There comes a day when keeping a secret becomes too heavy to hold and when you Let Go, you may find freedom. Today is that day, the day where trepidation, apprehension and worry can begin to subside. As an Integrative Nurse Coach, I ask my clients to be vulnerable and transparent, so I too, must role model this behavior. Some will judge and think less of me, but I take that chance, allowing my own personal truth to hold me high, and reminding myself, 'I am no better, and no less'. My hope is that in sharing my story, it will help another suffering soul because they are waiting to Let Go.
As a Nurse, we are taught to never make a mistake. Do things perfectly, or someone will become injured or worse, die. A mistake can cause death and is on the mind of any prudent Nurse, in every second of their work, in fact it's one of the biggest fears a Nurse faces. Truth be told... Nurses are human and we humans make mistakes. We don't intend to, and we are not malicious. We are careful, smart, cautious, educated, and present, but the healthcare system is not always set up to protect humans and (without intention to place blame), mistakes happen, and when they do, it is VERY difficult to 'Let Go'.
I was a Nurse-Student (circa 1993), working on a very busy Intermediate Step Down Unit. My patient Mrs. L. was a 66 year old woman, and a mom, daughter and wife who had just had a stroke (what is a stroke?). She could not move half of her body, and could not swallow food or water without choking, and because of this, she had a tube inserted through her nose that lead to her stomach for nutrition (NG tube). More importantly, one of the things I remember most, is that she smiled with beautiful, crooked lips, and although she had lost her ability to speak, her soulful, loving eyes communicated hopeful emotion. I cared for her like she was family, maybe because I was a good nurse, or maybe because my own Memere (grandma) had championed through about 12 strokes, and was one of the most spirited women I have known. Mrs. L.'s daughter Sharon was at her bedside offering help, a gentle touch, kindness and patience. I remember Sharon looking me straight in the eyes, instilling in me great confidence and trust, saying, "You will be a wonderful Nurse, Nicole".
Just before shift change, I came to give Mrs. L. some medications through her NG tube. Her daughter said, -and 25 years later, I remember vividly- "Nicole, Mom's NG tube looks different." I looked at Mrs. L and said, "No, it looks fine to me". I listened for placement, heard the air bubble over her belly, signifying it was in good position and squirted her prescribed medications through the tube. I had so many other things to do before I left, so I wished them a goodnight and left her room.
The Transgression, & why it's hard to let go
I returned the next day, excited to see Mrs. L's crooked grin, hopeful that her symptoms had resolved. The night Nurse told me Mrs. L. had worsened, with an X-ray confirming she had developed aspiration pneumonia. I was devastated. How could this have happened to Mrs. L?!! I felt saddened, which quickly turned to horror, for, after learning about causes of aspiration pneumonia, I realized that MY actions the night before may have caused her pneumonia! My heart light dampened, my mouth went dry, my throat closed and I fought back tears and absolute shame.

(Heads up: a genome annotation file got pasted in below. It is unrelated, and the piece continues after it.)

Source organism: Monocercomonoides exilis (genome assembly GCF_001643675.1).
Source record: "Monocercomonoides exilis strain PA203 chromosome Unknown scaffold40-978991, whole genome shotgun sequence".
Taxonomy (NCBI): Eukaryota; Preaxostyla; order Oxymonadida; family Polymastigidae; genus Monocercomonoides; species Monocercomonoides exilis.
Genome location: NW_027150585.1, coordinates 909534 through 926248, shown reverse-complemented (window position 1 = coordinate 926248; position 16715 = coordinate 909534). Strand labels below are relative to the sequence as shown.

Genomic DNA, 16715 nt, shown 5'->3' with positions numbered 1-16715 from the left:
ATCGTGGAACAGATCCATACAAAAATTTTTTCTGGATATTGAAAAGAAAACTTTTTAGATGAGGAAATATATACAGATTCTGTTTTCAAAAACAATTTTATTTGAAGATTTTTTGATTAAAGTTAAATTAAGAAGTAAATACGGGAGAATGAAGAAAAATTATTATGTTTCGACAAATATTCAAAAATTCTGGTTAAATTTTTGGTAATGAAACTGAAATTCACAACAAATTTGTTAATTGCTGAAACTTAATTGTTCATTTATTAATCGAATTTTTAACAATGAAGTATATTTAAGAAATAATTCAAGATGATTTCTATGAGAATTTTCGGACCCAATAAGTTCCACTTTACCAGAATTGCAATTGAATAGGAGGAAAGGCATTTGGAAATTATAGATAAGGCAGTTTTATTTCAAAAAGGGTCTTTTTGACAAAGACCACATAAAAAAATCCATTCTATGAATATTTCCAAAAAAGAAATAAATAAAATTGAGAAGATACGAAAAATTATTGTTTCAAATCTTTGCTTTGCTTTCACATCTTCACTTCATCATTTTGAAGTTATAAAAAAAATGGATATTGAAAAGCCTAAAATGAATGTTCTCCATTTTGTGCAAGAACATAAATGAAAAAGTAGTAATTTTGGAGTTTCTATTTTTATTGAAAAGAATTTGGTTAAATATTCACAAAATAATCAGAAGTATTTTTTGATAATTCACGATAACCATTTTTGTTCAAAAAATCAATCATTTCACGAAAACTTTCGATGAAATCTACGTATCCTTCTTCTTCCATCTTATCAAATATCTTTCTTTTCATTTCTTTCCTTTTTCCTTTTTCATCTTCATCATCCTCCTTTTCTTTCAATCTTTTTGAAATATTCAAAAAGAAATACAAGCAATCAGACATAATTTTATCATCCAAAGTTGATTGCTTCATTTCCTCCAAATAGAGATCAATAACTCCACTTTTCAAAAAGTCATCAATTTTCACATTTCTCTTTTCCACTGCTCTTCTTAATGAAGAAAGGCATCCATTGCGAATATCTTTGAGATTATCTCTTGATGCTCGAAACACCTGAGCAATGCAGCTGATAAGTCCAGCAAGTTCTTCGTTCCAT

I flashed back to the end of shift... Sharon saying, "Mom's NG tube looks different", and how I dismissed it. It was then I realized, that Mrs L's NG tube had accidentally been pulled out of position and the medications I had given her had gone into her lungs instead of her stomach! But I had heard the air bubble- I did what I was supposed to do! I thought harder, and then recalled seeing the tape that should have held Mrs L's tube to her nose was at her chin level-and in my rush to 'do things' I hadn't seen it! In an instant my heart burst wide open. I was filled with self-disgust, loathing and horror at myself for my foolish, thoughtless and rushed mistake. How did I not see? I felt a deep sorrow and ugly shame in my heart for the pain and suffering Mrs. L. would endure and I can still feel it, right to my soul, even as I write this today.
What I have Learned, as I Let Go
The grace of Mrs. L's recovery allows me to forgive myself this transgression, and it has been difficult to do. I share this story with you, as a means of self-forgiveness and freedom, and often share it with new nurses as a learning tool. And to this day, I stop to listen carefully when someone says, "this looks different", or, "can you have a look at...", or, "Nicole, I'm sensing...", because if someone is asking a question, or has a concern, there is a reason. I also pause, look at my patients, or a situation and SEE. Most importantly, I now understand the value of listening to me, to hear my intuition and inner wisdom that always knows when something is amiss or if it feels right. I am a work in progress.
Honor Your Past, Let Go.
I often use the phrase, "Honor your past, it has made you who you are today", and now, I ask you to honor my story and find forgiveness in your heart for my past. As Florence Nightingale said, "How very little can be done under the spirit of fear", and so, I release the fear and allow freedom to enter into my soul to begin healing.
Perhaps this blog is selfish, because it is all about me, so now, I ask you, dear reader, what are you holding that could be Let Go? You have suffered enough.